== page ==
An audience as a metaphor

On the way back from the library, I met a bunch of kids in the park.

One boy (off screen) was screaming his head off. He was being punished because he’d let go of the safety rope, designed to keep the kids together as they walked. His punishment was to sit to one side.
Part of the reason I came over was to break up his yelling. I invited him to join, but he declined—stayed off to the side—and kept yelling.
The rest of the children gathered to hear the story.
In the picture, the kid who’s looking off — the one who seems not to be paying attention — actually participated more than anyone else. But you wouldn’t know it to look it.
The story was “The Three Little Pigs” (of course).
Almost as soon as I started, one boy said, “Can we play Three Little Pigs?”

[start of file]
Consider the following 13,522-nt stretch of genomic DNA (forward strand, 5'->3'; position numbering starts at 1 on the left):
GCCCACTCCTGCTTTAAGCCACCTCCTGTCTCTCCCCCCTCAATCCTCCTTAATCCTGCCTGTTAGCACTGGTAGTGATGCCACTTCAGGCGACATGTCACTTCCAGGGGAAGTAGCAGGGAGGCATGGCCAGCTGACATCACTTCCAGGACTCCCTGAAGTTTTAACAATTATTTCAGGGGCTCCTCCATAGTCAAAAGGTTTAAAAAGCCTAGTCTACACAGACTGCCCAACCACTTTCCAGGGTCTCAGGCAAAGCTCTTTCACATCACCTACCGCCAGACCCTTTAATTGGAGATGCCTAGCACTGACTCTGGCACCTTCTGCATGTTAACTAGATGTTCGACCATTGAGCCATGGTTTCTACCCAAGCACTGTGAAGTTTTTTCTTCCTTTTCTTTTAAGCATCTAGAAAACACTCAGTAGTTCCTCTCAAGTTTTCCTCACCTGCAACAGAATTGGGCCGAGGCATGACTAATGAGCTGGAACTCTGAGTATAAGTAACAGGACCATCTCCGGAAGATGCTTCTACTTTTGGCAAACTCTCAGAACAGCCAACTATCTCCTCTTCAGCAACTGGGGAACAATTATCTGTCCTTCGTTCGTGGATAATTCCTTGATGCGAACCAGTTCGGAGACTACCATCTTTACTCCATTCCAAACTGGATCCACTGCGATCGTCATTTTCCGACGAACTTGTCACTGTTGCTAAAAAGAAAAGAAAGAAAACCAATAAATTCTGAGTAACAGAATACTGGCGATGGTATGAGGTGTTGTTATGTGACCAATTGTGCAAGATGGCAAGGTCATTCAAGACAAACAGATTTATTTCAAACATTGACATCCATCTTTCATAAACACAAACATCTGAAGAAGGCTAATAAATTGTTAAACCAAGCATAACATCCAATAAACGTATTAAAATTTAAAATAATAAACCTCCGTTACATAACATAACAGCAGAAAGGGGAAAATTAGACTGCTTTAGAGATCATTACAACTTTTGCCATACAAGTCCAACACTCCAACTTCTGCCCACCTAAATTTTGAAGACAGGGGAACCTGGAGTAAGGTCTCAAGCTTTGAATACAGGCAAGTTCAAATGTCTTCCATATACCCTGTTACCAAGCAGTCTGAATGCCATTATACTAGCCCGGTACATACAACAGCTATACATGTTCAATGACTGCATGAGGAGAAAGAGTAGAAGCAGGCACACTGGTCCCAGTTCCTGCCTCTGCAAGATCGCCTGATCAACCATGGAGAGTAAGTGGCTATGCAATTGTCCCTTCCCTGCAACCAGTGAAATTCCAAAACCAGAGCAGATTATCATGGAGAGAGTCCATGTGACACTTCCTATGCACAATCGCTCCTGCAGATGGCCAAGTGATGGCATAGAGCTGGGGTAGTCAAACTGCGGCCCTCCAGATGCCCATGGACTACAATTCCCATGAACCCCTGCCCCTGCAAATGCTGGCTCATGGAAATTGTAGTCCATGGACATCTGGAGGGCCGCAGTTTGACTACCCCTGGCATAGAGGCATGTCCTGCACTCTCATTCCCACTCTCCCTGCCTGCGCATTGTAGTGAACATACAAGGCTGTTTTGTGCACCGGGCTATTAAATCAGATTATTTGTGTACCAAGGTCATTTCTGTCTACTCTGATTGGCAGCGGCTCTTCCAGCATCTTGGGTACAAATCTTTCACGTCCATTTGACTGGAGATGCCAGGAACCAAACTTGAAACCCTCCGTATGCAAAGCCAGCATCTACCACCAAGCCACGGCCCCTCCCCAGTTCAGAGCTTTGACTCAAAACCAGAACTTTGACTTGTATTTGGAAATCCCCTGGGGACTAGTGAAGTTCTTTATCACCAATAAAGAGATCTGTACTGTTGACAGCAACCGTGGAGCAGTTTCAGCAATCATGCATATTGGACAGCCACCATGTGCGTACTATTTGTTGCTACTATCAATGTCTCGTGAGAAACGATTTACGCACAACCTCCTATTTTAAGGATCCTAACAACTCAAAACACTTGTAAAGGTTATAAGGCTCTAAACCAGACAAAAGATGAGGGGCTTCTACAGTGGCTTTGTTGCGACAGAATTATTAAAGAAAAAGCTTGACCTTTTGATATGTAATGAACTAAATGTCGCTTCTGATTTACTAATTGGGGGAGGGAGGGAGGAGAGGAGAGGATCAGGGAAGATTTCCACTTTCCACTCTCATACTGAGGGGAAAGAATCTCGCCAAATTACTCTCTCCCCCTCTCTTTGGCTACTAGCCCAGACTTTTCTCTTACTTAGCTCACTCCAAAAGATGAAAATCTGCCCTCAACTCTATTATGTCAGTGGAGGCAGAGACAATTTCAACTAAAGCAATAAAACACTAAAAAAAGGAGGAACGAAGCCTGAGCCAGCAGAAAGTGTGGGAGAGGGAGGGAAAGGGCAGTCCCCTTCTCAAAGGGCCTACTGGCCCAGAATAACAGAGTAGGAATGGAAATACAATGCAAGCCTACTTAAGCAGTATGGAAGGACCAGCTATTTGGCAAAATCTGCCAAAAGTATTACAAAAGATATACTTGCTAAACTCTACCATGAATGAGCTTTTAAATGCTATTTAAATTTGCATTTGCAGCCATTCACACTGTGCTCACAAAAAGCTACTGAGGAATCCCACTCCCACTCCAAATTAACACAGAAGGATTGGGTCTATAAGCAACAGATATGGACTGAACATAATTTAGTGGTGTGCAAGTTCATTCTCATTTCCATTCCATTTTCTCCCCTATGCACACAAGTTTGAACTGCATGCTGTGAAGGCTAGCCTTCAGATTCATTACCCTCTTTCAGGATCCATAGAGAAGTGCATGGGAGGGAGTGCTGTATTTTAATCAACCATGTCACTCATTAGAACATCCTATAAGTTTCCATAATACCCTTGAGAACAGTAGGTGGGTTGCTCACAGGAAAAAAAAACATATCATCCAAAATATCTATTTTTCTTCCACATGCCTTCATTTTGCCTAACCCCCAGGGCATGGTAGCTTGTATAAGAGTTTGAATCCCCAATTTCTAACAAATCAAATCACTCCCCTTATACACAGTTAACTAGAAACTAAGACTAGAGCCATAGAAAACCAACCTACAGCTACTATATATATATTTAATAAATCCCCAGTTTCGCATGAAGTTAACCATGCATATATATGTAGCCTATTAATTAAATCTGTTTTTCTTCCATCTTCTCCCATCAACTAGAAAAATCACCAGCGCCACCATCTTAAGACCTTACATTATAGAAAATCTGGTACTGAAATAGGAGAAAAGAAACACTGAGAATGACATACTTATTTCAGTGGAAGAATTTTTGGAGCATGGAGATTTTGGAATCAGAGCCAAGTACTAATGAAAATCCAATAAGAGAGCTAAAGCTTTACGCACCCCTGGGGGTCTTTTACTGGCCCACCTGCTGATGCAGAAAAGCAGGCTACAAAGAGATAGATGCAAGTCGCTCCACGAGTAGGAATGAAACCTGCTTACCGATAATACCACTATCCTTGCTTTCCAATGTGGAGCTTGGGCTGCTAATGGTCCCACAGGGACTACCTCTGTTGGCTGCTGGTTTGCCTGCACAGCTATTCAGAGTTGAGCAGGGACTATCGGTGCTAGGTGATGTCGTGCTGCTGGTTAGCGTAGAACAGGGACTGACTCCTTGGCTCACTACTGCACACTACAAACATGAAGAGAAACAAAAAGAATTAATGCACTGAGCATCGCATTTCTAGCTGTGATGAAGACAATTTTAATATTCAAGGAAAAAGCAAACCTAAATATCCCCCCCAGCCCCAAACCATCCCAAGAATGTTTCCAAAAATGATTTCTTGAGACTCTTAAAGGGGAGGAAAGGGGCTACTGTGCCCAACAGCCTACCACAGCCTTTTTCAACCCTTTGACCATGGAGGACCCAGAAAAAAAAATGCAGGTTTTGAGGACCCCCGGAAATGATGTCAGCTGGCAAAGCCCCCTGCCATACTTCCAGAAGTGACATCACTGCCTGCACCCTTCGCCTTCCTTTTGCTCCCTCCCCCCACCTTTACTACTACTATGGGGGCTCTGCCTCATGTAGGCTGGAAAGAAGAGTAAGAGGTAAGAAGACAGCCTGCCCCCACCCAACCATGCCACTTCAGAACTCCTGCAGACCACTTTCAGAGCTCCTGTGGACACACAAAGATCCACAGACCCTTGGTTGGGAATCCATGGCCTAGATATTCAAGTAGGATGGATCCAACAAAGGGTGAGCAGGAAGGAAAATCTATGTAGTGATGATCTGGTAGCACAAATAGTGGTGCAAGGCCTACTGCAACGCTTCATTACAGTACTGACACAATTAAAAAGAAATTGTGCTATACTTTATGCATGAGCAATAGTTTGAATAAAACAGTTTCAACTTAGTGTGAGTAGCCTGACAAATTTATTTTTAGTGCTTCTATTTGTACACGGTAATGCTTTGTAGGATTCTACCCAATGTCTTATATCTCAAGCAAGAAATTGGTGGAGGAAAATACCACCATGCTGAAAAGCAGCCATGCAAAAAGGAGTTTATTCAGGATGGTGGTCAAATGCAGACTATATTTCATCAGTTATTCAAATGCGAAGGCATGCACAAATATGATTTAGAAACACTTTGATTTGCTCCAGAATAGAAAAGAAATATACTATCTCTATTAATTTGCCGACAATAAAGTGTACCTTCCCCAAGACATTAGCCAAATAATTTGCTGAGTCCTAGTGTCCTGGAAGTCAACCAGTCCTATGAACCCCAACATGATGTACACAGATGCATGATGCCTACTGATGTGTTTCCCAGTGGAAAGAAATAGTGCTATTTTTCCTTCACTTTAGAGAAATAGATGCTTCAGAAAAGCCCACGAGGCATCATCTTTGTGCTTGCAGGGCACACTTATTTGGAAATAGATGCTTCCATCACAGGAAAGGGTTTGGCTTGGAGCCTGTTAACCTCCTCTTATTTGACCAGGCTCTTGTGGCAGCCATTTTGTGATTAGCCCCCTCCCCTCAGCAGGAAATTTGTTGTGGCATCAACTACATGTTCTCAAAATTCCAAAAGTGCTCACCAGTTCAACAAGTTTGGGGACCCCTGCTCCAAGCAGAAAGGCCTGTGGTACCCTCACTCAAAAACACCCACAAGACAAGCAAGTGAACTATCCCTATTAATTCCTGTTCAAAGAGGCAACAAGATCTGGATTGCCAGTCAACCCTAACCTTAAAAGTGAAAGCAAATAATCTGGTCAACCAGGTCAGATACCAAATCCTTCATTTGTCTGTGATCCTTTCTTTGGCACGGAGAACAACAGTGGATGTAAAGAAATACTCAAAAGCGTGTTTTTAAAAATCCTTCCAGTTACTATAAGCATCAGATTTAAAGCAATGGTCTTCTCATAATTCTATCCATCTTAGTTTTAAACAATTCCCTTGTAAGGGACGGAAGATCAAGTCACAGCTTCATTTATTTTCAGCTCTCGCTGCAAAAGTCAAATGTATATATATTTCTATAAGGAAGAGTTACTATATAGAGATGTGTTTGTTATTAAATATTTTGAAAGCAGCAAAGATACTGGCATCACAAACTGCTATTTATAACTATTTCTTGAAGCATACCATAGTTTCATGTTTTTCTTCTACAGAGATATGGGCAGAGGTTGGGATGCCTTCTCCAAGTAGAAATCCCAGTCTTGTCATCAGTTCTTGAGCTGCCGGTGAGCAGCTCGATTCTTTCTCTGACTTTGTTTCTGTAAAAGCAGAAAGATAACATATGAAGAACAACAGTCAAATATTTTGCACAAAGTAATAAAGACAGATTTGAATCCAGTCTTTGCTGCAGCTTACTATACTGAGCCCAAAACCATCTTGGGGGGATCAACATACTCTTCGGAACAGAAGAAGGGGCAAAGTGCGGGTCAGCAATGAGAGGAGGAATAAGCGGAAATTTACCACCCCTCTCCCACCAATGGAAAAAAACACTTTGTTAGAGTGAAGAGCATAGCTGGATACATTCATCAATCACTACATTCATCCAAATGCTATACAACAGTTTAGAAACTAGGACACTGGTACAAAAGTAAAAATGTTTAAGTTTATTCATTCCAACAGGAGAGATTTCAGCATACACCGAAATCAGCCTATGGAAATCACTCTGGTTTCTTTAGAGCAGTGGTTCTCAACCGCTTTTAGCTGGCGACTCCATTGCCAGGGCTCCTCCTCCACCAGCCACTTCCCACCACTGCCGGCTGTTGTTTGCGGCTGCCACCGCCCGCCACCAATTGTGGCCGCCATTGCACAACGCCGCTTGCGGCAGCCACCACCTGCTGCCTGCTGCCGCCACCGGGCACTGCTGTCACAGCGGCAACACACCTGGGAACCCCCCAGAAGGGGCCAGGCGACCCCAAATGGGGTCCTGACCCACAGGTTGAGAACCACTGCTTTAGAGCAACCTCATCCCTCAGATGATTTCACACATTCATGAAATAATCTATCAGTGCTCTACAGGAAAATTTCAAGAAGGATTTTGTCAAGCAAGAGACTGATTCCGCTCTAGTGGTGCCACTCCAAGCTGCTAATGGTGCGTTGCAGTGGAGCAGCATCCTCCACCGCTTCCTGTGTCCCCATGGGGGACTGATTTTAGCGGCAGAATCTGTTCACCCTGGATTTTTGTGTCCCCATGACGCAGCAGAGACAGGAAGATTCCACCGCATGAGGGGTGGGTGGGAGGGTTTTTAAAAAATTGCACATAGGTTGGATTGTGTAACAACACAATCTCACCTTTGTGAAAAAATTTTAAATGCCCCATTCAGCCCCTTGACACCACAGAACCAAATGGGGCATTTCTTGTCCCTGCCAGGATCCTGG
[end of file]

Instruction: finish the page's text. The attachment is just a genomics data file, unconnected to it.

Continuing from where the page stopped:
“Sure,” I said, but after the story.
He listened. They all listened. Some took part. Some didn’t.
To be honest, the boy’s yelling was more distracting to me than to everyone else.
And as soon as we were done, the boy started his game — assigning roles of pigs to other kids and himself, and giving another boy the role of the wolf. Off they went yelling and chasing each other.
The boy who was being punished? Still screaming his head off. Not even hoarse.
“If he can channel that intensity, persistence and attention,” one of the teachers said, “he’ll have it made.”

I’m sure there are all sorts of political life lessons we could derive from this incident.
What struck me was this — the kids enjoyed the story by ignoring the hell out of the kid who was yelling.


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